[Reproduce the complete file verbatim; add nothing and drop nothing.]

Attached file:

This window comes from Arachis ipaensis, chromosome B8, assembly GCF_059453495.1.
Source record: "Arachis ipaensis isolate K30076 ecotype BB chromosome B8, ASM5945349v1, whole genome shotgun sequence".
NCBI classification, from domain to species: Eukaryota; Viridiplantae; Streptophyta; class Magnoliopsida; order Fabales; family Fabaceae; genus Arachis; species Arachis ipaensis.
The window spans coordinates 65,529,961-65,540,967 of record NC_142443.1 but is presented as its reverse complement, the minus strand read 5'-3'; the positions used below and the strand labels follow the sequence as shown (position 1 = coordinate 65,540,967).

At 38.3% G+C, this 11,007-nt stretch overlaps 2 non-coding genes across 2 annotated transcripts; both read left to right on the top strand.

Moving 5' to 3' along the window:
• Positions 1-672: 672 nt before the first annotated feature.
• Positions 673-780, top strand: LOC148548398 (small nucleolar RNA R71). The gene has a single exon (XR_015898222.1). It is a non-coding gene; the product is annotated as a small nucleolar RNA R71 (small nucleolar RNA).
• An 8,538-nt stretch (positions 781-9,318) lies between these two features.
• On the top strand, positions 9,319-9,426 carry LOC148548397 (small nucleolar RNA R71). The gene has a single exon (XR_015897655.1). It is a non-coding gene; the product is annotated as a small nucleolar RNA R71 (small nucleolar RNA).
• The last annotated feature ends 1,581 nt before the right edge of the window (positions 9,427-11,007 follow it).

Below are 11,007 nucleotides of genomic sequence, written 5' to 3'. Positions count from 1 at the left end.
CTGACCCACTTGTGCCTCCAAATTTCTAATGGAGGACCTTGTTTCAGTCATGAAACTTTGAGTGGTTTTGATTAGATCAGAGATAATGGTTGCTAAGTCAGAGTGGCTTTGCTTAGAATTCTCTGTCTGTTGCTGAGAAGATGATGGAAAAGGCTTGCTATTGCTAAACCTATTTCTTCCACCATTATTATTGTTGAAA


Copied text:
This window comes from Arachis ipaensis, chromosome B8, assembly GCF_059453495.1.
Source record: "Arachis ipaensis isolate K30076 ecotype BB chromosome B8, ASM5945349v1, whole genome shotgun sequence".
NCBI classification, from domain to species: Eukaryota; Viridiplantae; Streptophyta; class Magnoliopsida; order Fabales; family Fabaceae; genus Arachis; species Arachis ipaensis.
The window spans coordinates 65,529,961-65,540,967 of record NC_142443.1 but is presented as its reverse complement, the minus strand read 5'-3'; the positions used below and the strand labels follow the sequence as shown (position 1 = coordinate 65,540,967).

At 38.3% G+C, this 11,007-nt stretch overlaps 2 non-coding genes across 2 annotated transcripts; both read left to right on the top strand.

Moving 5' to 3' along the window:
• Positions 1-672: 672 nt before the first annotated feature.
• Positions 673-780, top strand: LOC148548398 (small nucleolar RNA R71). The gene has a single exon (XR_015898222.1). It is a non-coding gene; the product is annotated as a small nucleolar RNA R71 (small nucleolar RNA).
• An 8,538-nt stretch (positions 781-9,318) lies between these two features.
• On the top strand, positions 9,319-9,426 carry LOC148548397 (small nucleolar RNA R71). The gene has a single exon (XR_015897655.1). It is a non-coding gene; the product is annotated as a small nucleolar RNA R71 (small nucleolar RNA).
• The last annotated feature ends 1,581 nt before the right edge of the window (positions 9,427-11,007 follow it).

Below are 11,007 nucleotides of genomic sequence, written 5' to 3'. Positions count from 1 at the left end.
CTGACCCACTTGTGCCTCCAAATTTCTAATGGAGGACCTTGTTTCAGTCATGAAACTTTGAGTGGTTTTGATTAGATCAGAGATAATGGTTGCTAAGTCAGAGTGGCTTTGCTTAGAATTCTCTGTCTGTTGCTGAGAAGATGATGGAAAAGGCTTGCTATTGCTAAACCTATTTCTTCCACCATTATTATTGTTGAAA